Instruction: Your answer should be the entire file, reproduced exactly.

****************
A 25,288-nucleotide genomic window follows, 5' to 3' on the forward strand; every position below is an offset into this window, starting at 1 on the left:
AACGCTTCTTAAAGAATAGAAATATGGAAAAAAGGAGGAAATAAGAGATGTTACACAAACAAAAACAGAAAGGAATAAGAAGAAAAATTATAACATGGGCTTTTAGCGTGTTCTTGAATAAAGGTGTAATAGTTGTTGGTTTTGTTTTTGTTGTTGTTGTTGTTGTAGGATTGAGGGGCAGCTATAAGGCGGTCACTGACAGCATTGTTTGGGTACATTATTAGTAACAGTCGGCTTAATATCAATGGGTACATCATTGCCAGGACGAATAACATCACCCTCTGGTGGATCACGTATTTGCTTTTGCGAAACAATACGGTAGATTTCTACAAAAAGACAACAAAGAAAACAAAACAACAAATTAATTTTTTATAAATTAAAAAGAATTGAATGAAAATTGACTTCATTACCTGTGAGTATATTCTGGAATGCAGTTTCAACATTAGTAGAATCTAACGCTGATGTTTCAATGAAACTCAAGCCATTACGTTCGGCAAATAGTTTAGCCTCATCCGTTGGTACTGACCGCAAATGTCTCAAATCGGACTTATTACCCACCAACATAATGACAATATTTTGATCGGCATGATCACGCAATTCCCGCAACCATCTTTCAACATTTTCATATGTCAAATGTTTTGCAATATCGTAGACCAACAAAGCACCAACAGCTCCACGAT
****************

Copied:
A 25,288-nucleotide genomic window follows, 5' to 3' on the forward strand; every position below is an offset into this window, starting at 1 on the left:
AACGCTTCTTAAAGAATAGAAATATGGAAAAAAGGAGGAAATAAGAGATGTTACACAAACAAAAACAGAAAGGAATAAGAAGAAAAATTATAACATGGGCTTTTAGCGTGTTCTTGAATAAAGGTGTAATAGTTGTTGGTTTTGTTTTTGTTGTTGTTGTTGTTGTAGGATTGAGGGGCAGCTATAAGGCGGTCACTGACAGCATTGTTTGGGTACATTATTAGTAACAGTCGGCTTAATATCAATGGGTACATCATTGCCAGGACGAATAACATCACCCTCTGGTGGATCACGTATTTGCTTTTGCGAAACAATACGGTAGATTTCTACAAAAAGACAACAAAGAAAACAAAACAACAAATTAATTTTTTATAAATTAAAAAGAATTGAATGAAAATTGACTTCATTACCTGTGAGTATATTCTGGAATGCAGTTTCAACATTAGTAGAATCTAACGCTGATGTTTCAATGAAACTCAAGCCATTACGTTCGGCAAATAGTTTAGCCTCATCCGTTGGTACTGACCGCAAATGTCTCAAATCGGACTTATTACCCACCAACATAATGACAATATTTTGATCGGCATGATCACGCAATTCCCGCAACCATCTTTCAACATTTTCATATGTCAAATGTTTTGCAATATCGTAGACCAACAAAGCACCAACAGCTCCACGAT